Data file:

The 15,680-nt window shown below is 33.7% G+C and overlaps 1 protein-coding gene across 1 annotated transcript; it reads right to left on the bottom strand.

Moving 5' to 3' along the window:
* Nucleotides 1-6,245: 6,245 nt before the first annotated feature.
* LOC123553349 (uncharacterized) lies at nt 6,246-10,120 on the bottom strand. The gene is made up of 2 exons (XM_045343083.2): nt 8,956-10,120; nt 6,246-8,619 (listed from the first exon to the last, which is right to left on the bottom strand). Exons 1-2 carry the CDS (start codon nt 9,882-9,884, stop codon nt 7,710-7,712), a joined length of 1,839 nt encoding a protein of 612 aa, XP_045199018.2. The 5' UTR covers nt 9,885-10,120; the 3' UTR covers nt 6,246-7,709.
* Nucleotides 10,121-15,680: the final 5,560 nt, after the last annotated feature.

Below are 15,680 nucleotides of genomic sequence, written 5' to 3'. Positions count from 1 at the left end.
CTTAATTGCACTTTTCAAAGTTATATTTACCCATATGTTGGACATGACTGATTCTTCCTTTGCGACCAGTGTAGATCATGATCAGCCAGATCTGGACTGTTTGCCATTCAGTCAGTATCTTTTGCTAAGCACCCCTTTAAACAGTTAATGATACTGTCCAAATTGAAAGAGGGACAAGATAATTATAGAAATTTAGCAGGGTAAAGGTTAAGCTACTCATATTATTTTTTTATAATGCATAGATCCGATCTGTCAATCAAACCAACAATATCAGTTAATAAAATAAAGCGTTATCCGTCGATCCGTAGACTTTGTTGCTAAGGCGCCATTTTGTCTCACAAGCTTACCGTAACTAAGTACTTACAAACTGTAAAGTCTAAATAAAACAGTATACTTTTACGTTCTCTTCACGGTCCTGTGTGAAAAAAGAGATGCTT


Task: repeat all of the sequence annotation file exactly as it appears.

The 15,680-nt window shown below is 33.7% G+C and overlaps 1 protein-coding gene across 1 annotated transcript; it reads right to left on the bottom strand.

Moving 5' to 3' along the window:
* Nucleotides 1-6,245: 6,245 nt before the first annotated feature.
* LOC123553349 (uncharacterized) lies at nt 6,246-10,120 on the bottom strand. The gene is made up of 2 exons (XM_045343083.2): nt 8,956-10,120; nt 6,246-8,619 (listed from the first exon to the last, which is right to left on the bottom strand). Exons 1-2 carry the CDS (start codon nt 9,882-9,884, stop codon nt 7,710-7,712), a joined length of 1,839 nt encoding a protein of 612 aa, XP_045199018.2. The 5' UTR covers nt 9,885-10,120; the 3' UTR covers nt 6,246-7,709.
* Nucleotides 10,121-15,680: the final 5,560 nt, after the last annotated feature.

Below are 15,680 nucleotides of genomic sequence, written 5' to 3'. Positions count from 1 at the left end.
CTTAATTGCACTTTTCAAAGTTATATTTACCCATATGTTGGACATGACTGATTCTTCCTTTGCGACCAGTGTAGATCATGATCAGCCAGATCTGGACTGTTTGCCATTCAGTCAGTATCTTTTGCTAAGCACCCCTTTAAACAGTTAATGATACTGTCCAAATTGAAAGAGGGACAAGATAATTATAGAAATTTAGCAGGGTAAAGGTTAAGCTACTCATATTATTTTTTTATAATGCATAGATCCGATCTGTCAATCAAACCAACAATATCAGTTAATAAAATAAAGCGTTATCCGTCGATCCGTAGACTTTGTTGCTAAGGCGCCATTTTGTCTCACAAGCTTACCGTAACTAAGTACTTACAAACTGTAAAGTCTAAATAAAACAGTATACTTTTACGTTCTCTTCACGGTCCTGTGTGAAAAAAGAGATGCTT